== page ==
2018-01-10 / Star Journal

Pages From The Long Island Star Journal

Presented By The Greater Astoria Historical Society:

Dr. James Naismith, the inventor of the game, stands with the original equipment for the basketball game, a peach basket and a ball. 
PhotoPublic Domain Dr. James Naismith, the inventor of the game, stands with the original equipment for the basketball game, a peach basket and a ball. PhotoPublic Domain Star Journal Begins 1892 With Spotlight On Major Figures And Events Both Past And Present

Out in Oklahoma Territory, Mine Number 11 at the Osage Coal and Mining Company was rocked by a large explosion on January 7. The tragedy claimed the lives of 100 miners, mostly poor, unskilled Russian and Italian immigrants. Back east, January was a month of firsts. In Springfield, Massachusetts, James Naismith published the rules for the new game of basketball. The first game under these rules was played on January 20 in the YMCA gymnasium in the same city. Out in New York harbor, a new station to welcome immigrants to America opened on Ellis Island with great fanfare on New Year’s Day. The wood structure burned down in 1897, taking with it most of the city’s immigration records dating back to 1855.

With the people of Queens looking forward to a new year of fresh starts and exciting opportunities, in January 1892 the Star looked back on the area’s rich past. An article entitled “Ancient Long Island” cited a letter from 1743 describing the western part of the borough as “destitute also of inhabitants and stock except a few insignificant places over against the main, which are about to be abandoned,” and went on to explain that the near complete desolation was due to the “sudden attacks made by the Indians in 1643. So great was the slaughter that the whites solicited the intervention of Captain Underhill to procure a cessation of hostilities, and a peace was finally concluded between the Dutch and the several Long Island sachems who signed articles and agreed to communicate them to their sachems on ‘Mr. Fordham’s plains.’” The conflict, known as Kieft’s War, resulted in many Dutch settlers returning to Europe.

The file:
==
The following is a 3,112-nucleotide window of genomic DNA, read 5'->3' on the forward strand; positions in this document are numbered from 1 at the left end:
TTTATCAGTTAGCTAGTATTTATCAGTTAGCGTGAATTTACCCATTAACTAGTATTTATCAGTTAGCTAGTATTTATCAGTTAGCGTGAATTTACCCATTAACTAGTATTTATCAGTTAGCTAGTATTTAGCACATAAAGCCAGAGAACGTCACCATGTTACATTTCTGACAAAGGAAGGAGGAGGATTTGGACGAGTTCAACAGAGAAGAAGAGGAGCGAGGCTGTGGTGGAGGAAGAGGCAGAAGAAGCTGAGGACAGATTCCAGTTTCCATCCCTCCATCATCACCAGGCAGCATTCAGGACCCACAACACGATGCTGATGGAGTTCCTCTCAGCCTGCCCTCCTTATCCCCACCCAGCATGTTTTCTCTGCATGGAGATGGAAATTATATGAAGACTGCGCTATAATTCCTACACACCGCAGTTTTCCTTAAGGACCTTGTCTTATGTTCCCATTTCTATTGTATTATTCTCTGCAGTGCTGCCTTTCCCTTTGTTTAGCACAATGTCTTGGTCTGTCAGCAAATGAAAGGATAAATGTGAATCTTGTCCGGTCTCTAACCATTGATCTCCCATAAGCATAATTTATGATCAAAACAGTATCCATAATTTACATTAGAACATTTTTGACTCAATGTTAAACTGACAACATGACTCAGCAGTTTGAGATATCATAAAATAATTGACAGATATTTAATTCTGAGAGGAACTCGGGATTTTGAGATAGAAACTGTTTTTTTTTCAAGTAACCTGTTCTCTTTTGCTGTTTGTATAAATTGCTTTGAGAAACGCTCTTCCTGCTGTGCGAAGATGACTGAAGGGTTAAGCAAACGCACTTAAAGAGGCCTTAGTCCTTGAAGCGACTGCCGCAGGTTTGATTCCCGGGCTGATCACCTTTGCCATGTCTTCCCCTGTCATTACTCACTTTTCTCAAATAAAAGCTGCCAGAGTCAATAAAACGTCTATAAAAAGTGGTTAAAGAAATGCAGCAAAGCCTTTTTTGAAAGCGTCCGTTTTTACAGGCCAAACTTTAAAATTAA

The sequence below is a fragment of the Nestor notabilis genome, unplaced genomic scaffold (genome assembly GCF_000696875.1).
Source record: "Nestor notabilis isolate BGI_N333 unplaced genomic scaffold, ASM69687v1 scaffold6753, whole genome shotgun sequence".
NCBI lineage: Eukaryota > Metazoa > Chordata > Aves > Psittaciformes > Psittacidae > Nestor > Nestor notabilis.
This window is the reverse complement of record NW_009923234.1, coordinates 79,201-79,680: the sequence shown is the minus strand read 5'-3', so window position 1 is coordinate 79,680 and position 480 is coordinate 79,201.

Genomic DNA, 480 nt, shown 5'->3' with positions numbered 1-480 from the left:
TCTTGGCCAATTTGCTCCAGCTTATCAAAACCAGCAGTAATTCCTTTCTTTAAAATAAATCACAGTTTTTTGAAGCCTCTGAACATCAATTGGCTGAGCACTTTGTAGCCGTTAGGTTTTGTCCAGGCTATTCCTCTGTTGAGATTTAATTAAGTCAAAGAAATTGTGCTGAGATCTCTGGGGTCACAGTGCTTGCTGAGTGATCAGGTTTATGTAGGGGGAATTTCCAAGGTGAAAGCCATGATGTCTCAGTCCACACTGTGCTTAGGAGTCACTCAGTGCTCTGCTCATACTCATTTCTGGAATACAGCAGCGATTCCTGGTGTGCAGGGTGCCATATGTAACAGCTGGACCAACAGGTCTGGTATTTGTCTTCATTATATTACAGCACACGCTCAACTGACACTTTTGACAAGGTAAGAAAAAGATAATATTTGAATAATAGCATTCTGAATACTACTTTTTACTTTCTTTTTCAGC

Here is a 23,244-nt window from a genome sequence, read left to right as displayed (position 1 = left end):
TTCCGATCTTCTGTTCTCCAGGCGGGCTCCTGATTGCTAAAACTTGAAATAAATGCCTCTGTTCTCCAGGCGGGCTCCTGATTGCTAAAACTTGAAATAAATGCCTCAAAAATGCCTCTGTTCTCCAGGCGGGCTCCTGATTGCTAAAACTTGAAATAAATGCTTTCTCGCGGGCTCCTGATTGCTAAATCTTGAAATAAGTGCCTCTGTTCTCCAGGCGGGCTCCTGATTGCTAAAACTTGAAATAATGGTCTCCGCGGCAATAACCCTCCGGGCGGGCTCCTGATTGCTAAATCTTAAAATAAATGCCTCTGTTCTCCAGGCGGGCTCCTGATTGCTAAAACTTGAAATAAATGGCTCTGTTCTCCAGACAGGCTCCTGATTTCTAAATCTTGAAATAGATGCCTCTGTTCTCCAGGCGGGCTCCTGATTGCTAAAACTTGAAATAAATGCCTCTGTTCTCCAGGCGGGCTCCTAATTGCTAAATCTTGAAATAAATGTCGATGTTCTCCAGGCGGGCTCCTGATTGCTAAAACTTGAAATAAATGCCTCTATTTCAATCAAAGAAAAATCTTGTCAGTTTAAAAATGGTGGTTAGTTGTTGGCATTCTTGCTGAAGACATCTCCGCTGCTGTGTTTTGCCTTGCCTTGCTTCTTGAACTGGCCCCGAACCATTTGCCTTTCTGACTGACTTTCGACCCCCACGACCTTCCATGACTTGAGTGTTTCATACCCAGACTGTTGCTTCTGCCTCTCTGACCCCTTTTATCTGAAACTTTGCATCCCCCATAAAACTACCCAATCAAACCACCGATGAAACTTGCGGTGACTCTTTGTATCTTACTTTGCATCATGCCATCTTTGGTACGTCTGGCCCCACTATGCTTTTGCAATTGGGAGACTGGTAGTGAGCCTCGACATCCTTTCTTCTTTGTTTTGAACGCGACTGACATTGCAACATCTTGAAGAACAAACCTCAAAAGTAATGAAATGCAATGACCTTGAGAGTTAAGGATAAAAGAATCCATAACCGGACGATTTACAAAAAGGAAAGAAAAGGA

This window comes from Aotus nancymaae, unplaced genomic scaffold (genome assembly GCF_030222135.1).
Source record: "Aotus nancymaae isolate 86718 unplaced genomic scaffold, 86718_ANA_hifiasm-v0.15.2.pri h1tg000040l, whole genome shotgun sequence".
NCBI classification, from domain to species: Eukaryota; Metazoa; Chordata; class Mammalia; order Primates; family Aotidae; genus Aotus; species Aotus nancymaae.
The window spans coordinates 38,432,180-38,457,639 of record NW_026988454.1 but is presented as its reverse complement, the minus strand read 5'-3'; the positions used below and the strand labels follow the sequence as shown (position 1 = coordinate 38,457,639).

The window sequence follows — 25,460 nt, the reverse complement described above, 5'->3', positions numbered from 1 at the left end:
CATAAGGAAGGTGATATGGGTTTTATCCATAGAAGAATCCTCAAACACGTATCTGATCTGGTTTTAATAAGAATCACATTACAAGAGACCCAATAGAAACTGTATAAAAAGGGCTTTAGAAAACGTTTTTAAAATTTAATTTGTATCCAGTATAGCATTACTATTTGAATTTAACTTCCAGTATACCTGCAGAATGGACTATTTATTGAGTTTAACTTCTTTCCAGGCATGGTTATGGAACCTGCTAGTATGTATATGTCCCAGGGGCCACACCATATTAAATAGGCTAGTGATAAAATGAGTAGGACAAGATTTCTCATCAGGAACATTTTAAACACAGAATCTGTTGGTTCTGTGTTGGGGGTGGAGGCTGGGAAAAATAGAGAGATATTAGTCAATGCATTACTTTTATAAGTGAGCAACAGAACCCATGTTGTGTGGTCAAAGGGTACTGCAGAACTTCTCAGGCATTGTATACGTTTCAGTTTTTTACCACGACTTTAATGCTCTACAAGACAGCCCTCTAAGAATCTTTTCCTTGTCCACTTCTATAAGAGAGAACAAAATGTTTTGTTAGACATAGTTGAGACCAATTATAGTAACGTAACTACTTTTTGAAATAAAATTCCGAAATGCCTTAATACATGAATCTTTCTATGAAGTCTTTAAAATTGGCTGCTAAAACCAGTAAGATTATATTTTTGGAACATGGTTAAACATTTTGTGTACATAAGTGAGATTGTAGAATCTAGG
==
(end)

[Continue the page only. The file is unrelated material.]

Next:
That month, the same newspaper reported on the fate of Jack Barry, a one-time racehorse owned by Long Island City Mayor Patrick “Battle Axe” Gleason. The colorful mayor had donated his charger to the Sisters of St. John’s Hospital, who found little use for their new companion. The nuns raffled him off to raise money for their good works, the winner reportedly a letter carrier living in the Steinway section.

Paddy Gleason, an immigrant from Tipperary, Ireland, was mayor of Long Island City for three terms in the 1880s and 1890s. After serving in the Irish Brigade in the Civil War and opening a distillery in San Francisco, the pugnacious Irishman entered Queens politics, where he established a legacy of graft, political showmanship and brawling, both legal and physical.

In January 1892, the Star profiled the eventful life and times of Judge Alonzo Castle Monson, one of Astoria’s most prominent residents. A graduate of Yale and Columbia Law, Judge Monson served as a judge out in San Francisco in the 1850s but decided to head back home after losing everything in a high stakes poker game. Sailing on the SS Central America from Panama in 1857, the inveterate gambler barely escaped with his life when the sidewheel steamer sank in a hurricane, taking with her some 420 souls and 30,000 pounds of gold to the bottom of the ocean. His Astoria home, built by Stephen Halsey in 1835, later became P.S. 9 before it was razed to make way for the Astoria Houses.

His 1899 home in Southampton, which he dubbed Mon Repos is still occupied today.

That's the way it was January 1892!

For further information, contact the Greater Astoria Historical Society at 718-278-0700 or visit their website at www.astorialic.org.

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